Posted by Tulika Bathija
Last May, my teacher friends and I took students of grade 6 (who are currently in grade 7) from our school on a field visit to the Deonar dumping ground in Mumbai. The field trip was planned as part of an interdisciplinary teaching unit on ‘Urban Settlements’ in Humanities and ‘Discrimination’ in English. Through this intersectional unit on settlements, students investigated the planning of Deonar slums and its impact on large majority of Dalit, Muslims and the Dalit Muslim community (Dalits who converted to Islam) residing in the area.
Before visiting the slum area, students had studied the graphic novel, Bhimayana: Experiences of Untouchability written by S Anand and Srividya Natarajan, illustrated by Durga Bai and Subhash Vyam, celebrated Gond artists from Madhya Pradesh. This helped them contextualise the experiences of the marginalised communities and make textual connections. Volunteers at Apnalaya, situated in Shivaji Nagar, had arranged a visit of the demolition area, slum structures and the dumping ground in the vicinity.
It was astounding to find the marginalised communities living in uninhabitable conditions. When we saw the tower of dump, we could not imagine the plight of waste pickers who spend hours toiling in heat and knee deep water to segregate waste with their bare hands. During our visit, we interviewed Ruksana (name changed), a Dalit Muslim waste picker employed on contract basis to segregate garbage. Ruksana, mother of 3 children, now a grandmother has been a waste picker since the age of 15. Soon after her father died, she dropped out of school and assumed the mantle as the oldest child in her family. Ruksana spent her teenage and entire adult life, segregating sharp metallic objects, bio-medical waste, bloody, tattered sanitary napkins and soiled diapers. When she could no longer make ends meet, she worked part-time at night as a caretaker, nursing old, bed-ridden people.
People like Ruksana have led a life of slavery. Unfortunately, we, Indians do not acknowledge the bitter truth that the most deprived and economically disadvantaged people belong to the marginalised Dalit community in India. In order to understand the importance of affirmative action, it is important to listen to their stories, their struggles and their mounting challenges.
While talking to Ruksana I felt a sharp pang of guilt. I would use sanitary napkins and dispose them, in loose newspapers or flimsy plastic sheets. Ultimately, they would roll out and pile up in the dumping ground for Ruksana to separate with her bare hands. She had to take shots and spend the money she did not have to treat cuts, injuries and infections. Was I responsible for this too? Perhaps I was.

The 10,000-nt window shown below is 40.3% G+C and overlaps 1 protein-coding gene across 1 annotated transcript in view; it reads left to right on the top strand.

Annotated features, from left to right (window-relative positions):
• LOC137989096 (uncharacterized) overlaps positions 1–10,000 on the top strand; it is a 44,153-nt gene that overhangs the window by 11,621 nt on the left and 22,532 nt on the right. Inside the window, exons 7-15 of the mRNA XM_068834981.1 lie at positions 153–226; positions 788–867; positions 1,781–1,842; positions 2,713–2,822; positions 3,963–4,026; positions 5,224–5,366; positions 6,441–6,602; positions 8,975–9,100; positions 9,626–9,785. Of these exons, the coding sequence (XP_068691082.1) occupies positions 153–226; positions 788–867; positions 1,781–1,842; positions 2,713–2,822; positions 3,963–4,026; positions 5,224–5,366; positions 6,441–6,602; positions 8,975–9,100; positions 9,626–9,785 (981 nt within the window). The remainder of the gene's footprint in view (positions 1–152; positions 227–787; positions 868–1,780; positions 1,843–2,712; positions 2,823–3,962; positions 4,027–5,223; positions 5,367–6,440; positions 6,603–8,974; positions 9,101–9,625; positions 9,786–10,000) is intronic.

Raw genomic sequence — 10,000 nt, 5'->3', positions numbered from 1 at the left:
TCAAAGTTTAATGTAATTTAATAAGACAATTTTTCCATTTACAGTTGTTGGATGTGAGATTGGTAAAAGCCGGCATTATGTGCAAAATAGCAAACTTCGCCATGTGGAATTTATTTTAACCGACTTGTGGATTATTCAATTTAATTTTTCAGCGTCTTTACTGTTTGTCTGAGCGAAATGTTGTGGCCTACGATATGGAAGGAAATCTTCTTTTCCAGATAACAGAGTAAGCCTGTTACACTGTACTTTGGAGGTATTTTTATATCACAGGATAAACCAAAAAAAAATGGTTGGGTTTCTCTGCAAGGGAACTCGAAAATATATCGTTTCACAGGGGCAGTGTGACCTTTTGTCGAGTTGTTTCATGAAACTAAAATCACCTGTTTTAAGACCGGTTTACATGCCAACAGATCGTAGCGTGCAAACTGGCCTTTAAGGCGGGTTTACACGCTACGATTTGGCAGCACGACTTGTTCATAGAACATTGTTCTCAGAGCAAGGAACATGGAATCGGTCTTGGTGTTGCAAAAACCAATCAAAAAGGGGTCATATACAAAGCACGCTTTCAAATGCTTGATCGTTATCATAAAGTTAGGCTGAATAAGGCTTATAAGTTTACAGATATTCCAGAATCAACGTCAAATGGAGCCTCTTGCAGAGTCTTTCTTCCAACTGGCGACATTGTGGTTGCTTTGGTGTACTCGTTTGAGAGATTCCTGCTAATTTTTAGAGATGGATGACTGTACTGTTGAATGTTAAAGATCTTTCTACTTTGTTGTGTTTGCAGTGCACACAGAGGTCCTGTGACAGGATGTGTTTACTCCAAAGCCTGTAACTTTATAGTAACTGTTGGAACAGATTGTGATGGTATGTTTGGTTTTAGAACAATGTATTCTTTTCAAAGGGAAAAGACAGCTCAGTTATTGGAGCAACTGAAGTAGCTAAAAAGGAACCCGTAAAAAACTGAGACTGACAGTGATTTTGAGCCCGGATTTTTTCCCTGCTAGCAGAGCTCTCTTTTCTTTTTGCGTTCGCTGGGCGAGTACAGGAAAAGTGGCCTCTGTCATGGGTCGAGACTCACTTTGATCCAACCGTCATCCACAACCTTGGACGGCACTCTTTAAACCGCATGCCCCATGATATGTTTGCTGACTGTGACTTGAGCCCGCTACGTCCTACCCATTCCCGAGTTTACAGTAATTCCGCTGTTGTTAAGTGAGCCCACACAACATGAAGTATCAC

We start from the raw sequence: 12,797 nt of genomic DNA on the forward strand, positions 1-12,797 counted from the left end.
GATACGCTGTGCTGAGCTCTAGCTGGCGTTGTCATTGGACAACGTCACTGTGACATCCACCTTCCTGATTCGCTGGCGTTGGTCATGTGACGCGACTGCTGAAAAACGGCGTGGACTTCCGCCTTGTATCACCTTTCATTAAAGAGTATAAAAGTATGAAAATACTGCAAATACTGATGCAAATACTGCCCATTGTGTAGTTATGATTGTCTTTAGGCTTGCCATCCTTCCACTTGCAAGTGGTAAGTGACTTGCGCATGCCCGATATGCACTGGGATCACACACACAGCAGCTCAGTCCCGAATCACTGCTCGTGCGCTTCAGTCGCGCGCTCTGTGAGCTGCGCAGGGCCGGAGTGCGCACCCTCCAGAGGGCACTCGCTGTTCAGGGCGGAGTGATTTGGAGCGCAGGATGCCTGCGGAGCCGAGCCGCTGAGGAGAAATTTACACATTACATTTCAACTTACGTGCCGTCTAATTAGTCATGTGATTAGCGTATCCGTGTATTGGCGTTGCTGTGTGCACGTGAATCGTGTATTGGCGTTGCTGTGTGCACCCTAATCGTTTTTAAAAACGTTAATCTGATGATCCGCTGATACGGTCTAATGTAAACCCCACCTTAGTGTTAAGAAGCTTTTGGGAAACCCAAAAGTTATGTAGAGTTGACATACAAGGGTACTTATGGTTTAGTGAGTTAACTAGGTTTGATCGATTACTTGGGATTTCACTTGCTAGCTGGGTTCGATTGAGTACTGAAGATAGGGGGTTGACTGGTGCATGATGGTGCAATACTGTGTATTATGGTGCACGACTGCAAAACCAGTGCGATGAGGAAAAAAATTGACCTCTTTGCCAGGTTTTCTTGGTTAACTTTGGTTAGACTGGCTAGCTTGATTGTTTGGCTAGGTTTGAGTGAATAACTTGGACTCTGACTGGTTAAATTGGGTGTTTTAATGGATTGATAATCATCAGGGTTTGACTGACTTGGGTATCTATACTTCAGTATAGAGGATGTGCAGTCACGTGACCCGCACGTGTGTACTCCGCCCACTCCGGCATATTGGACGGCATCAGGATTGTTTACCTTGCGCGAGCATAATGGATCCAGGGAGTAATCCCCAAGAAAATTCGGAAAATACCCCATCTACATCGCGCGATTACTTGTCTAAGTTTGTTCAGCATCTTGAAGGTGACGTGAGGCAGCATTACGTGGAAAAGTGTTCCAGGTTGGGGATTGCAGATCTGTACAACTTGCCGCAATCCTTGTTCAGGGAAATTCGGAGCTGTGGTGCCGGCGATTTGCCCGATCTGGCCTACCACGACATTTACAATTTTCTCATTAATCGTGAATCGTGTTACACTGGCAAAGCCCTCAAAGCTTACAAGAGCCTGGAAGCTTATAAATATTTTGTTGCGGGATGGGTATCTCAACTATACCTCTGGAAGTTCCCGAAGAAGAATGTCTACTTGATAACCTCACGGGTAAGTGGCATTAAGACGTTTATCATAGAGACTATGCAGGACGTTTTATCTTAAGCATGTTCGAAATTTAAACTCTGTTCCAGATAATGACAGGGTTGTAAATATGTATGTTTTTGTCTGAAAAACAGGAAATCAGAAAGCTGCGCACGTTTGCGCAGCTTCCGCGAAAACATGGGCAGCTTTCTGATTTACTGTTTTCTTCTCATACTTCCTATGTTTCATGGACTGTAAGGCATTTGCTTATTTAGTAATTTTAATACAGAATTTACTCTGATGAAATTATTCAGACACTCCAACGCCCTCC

I contemplated switching to alternative menstrual hygiene products — menstrual cups or cloth pads. However, the idea of using menstrual cups was a little daunting. I was not ready to make that switch yet. I needed a more viable and comfortable option. I looked up cloth pads online and came across Eco Femme. They make different kinds of pad for the entire menstrual cycle for both heavy and light bleeding days – day pad, first day and night pad. Once I started using them, they felt more comfortable and did not cause rashes or itching. The only drawback was that I had to change pads more often.
At work, I would carry an extra pad in a cloth pouch, which I also purchased from the Eco Femme online store. Changing pads in the bathroom and carrying the used pad back home, neatly wrapped in a cloth pouch allowed me to break free from the repulsive attitude toward menstruation. I realised how empowering it is take charge of your body, wash your blood with your own hands, soak pads in water, drain them out and hang them out openly in the balcony to dry.
Before this, I would duck and hide from male members at school or in my family. Pads were carried to the dustbin stealthily and disposed shamefully. Using cloth pads has indeed been a revolutionary experience. Alternative menstrual hygiene products not only empower women, but also help create a positive social and environmental impact. We may not be able to change the world, but as educators, we can begin by setting a positive example and be the change that we wish to see in our students.
Tulika Bathija is a whole school ESL specialist, Language & Literature and Theory of Knowledge teacher at École Mondiale World School in Mumbai.
Featured Image Credit: Menstrupedia